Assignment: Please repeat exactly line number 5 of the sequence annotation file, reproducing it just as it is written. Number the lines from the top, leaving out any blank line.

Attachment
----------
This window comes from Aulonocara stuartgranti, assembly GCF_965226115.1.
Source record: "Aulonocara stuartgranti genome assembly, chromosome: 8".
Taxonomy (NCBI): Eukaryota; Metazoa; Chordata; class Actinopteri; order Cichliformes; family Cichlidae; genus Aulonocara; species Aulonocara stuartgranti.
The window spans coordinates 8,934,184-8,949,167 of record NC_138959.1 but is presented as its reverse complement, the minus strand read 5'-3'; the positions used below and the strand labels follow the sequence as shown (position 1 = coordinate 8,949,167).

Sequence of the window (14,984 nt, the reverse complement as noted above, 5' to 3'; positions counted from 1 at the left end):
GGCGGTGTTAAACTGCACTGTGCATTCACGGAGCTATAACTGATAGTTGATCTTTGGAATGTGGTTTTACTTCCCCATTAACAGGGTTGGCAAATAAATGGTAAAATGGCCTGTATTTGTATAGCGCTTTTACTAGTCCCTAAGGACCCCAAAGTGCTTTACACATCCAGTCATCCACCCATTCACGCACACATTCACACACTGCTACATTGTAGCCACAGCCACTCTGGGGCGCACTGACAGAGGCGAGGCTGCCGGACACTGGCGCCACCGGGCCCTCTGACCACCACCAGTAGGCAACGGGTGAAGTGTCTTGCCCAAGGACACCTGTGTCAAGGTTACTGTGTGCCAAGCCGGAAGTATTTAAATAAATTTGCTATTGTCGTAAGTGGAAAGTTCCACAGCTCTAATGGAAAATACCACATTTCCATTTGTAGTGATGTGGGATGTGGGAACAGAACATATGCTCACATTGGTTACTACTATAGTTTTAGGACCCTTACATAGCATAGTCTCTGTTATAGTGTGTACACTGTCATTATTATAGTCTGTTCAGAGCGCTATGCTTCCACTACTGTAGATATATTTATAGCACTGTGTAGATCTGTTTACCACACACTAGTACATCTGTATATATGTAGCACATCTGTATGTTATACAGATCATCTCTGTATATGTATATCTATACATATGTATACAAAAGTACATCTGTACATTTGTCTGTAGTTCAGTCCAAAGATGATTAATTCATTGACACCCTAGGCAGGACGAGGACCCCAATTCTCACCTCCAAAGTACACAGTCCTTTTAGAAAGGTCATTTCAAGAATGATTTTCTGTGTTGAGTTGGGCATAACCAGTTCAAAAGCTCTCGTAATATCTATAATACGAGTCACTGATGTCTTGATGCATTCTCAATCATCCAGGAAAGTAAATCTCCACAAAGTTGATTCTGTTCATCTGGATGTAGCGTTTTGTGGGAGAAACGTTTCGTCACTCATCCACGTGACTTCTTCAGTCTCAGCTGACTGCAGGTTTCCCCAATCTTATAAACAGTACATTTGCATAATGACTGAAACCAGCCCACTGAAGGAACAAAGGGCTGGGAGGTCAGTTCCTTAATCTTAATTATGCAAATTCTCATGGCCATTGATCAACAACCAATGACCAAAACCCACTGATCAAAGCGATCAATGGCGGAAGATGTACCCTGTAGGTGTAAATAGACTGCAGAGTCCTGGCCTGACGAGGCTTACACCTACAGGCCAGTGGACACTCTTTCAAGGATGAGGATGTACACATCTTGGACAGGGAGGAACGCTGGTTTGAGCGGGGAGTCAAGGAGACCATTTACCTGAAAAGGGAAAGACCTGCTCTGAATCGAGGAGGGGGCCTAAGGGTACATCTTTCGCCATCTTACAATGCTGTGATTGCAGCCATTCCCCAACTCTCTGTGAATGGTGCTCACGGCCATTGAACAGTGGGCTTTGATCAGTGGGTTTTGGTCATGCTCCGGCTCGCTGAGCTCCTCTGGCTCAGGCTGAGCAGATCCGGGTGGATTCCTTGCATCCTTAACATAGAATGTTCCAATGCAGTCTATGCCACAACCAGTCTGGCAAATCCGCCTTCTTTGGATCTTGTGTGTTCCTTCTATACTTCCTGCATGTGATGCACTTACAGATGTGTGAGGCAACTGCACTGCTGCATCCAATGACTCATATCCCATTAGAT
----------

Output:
Sequence of the window (14,984 nt, the reverse complement as noted above, 5' to 3'; positions counted from 1 at the left end):